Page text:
Technical note on the calculation of the baseline for the Detect Cancer Early HEAT target

This technical note details the rationale behind the choice of data source for, and method of calculation of, the basleine for the Detect Cancer Early HEAT target.

3. Data sources

3.1 There are two principal datasets used to record stage of diagnosis in patients with cancer. These are cancer registry and cancer audit data.

3.2 Cancer registry is compiled by ISD staff and uses multiple sources of electronic data such as hospital discharge records, pathology records, death records, etc. to create individual cancer registry records. It is population-based and does not gather an over-ambitious amount of data as this may risk reducing the data quality of the most important variables. Another important benefit is that the data set remains reasonably stable over time. These characteristics (as well as a very clear set of guiding principles) also support international comparisons.

3.3 Considerable effort is expended to maximise case ascertainment including cases that may never undergo any treatment. There are a relatively high proportion of records in this data set where staging is unknown due to the complexity of pulling together the different information sources.

3.4 The intricate nature of this task also means it takes a long time to compile the data in to cancer registries. The data is therefore not able to be published until in excess of one year following derivation - for example, data for 2010 was published in Summer 2012 (and staging data was not published with this release). Such a delay in the publication of information is not ideal for use in monitoring progress against the HEAT target. Real time information is more appropriate for the operation of the DCE Programme so the impact of interventions such as the national and local public awareness campaigns and the initiatives to improve cancer screening uptake can be assessed and improved upon.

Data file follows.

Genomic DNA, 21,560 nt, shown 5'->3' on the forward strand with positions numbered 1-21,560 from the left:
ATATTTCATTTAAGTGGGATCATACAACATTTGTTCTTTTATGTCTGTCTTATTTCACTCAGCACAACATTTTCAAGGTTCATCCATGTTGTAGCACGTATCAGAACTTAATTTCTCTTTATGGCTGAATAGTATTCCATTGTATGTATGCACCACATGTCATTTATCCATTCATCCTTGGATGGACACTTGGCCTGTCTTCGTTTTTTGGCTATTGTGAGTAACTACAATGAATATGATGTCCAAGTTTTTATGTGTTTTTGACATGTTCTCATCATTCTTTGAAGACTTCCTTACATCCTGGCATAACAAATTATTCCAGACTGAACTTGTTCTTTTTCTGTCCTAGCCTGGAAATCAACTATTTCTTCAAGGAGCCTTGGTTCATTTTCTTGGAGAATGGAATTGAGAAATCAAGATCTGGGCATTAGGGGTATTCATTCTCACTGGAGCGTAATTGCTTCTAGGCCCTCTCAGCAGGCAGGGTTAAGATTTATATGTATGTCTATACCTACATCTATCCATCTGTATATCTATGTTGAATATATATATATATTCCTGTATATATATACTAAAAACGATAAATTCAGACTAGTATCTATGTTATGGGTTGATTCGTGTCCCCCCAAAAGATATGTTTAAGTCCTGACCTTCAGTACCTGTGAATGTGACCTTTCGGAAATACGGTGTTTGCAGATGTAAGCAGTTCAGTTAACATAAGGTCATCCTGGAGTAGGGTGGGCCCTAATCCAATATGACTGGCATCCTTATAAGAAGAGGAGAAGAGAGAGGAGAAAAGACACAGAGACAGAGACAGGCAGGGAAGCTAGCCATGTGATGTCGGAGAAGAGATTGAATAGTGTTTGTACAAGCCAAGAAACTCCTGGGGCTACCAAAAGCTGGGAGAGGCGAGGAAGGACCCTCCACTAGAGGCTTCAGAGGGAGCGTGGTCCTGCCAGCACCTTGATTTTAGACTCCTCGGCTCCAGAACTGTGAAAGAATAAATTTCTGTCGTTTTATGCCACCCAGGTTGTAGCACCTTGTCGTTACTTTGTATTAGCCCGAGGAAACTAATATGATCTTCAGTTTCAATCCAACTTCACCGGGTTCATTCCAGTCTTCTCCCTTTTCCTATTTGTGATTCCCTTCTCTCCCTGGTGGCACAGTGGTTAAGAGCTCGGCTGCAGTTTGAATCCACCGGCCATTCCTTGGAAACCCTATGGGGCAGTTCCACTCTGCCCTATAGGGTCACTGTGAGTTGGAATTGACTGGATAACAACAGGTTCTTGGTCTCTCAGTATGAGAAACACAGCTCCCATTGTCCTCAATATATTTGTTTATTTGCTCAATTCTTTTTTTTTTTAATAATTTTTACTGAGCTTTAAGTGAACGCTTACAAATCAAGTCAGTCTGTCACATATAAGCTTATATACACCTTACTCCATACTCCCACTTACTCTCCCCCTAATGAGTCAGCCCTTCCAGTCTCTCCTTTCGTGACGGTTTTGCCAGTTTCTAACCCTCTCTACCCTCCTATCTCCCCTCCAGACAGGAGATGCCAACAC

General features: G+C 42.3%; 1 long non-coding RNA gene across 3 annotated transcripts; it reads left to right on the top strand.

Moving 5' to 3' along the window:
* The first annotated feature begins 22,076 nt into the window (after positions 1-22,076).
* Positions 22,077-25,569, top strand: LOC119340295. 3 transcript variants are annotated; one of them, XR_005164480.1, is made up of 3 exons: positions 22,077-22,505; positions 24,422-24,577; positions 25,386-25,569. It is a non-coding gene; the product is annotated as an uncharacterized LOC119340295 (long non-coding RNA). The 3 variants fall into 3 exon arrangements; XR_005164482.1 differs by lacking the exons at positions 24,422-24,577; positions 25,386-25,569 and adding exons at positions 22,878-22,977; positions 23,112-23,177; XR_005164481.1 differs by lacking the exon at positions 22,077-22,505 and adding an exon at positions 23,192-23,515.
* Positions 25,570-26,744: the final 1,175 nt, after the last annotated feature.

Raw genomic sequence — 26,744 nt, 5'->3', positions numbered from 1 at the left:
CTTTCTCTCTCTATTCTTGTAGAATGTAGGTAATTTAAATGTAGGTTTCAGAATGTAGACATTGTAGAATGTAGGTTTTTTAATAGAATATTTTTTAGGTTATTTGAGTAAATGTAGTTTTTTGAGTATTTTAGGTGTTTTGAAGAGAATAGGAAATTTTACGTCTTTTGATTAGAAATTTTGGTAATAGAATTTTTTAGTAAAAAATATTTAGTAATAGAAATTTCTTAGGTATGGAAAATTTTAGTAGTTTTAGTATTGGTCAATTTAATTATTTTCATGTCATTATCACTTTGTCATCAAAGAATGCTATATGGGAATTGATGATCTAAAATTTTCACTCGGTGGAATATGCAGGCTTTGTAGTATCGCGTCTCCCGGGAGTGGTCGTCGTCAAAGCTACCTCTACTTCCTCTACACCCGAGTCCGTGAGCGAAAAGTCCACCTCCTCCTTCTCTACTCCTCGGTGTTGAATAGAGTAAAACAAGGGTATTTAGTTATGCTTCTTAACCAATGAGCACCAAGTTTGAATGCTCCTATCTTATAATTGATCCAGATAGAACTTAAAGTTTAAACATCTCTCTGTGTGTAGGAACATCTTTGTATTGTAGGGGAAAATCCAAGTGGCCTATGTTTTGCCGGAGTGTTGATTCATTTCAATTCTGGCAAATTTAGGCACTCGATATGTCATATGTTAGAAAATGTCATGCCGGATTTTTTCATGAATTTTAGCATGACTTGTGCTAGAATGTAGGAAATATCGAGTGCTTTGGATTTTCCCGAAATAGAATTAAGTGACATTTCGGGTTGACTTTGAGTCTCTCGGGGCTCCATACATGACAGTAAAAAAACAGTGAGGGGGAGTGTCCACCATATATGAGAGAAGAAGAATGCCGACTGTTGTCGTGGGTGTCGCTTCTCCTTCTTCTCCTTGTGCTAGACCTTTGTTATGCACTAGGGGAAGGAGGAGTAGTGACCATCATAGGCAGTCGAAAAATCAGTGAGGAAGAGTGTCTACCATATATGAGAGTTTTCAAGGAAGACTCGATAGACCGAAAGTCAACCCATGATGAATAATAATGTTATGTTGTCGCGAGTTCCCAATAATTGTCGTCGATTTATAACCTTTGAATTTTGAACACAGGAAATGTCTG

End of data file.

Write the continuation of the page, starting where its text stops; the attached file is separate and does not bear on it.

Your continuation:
3.5 Cancer registry data have to meet the needs of many users including policy makers, epidemiologists, researchers, geneticists, and health services managers and clinicians. The data are used for a very wide array of purposes, and are collected according to international standards to facilitate international comparisons of incidence and survival.

3.6 More information on cancer registry data can be found here:

3.7 Cancer audit data have only been gathered much more recently and are collected directly by NHS Boards. Due to the close working relationships between clinicians and audit staff staging data is more complete for cancer audit data than for cancer registry.

3.8 A further benefit of cancer audit data is that it focuses on selected single types of cancer (and does not necessarily cover every histological subtype of cancer). This makes it easier to collect a more detailed data set without compromising the integrity of the most important data items. However, as the focus of the data collection is around monitoring performance and informing clinical decisions around treatment there is not the same requirement to collect information on all cases where there has been a diagnosis of cancer. So, for example, people diagnosed for the first time at post-mortem would not be included in the data set.

3.9 Although there is considerable overlap with data items within the Cancer Registry data set, the additional need for in-depth clinical and pathological information means the reason for collecting it is quite different in nature. The data is also used to inform Quality Performance Indicators (3), a critical work stream for the Scottish Cancer Taskforce.

3.10 The differences between cancer audit and cancer registry data are summarised in Annex A.


Email: Sara Conroy

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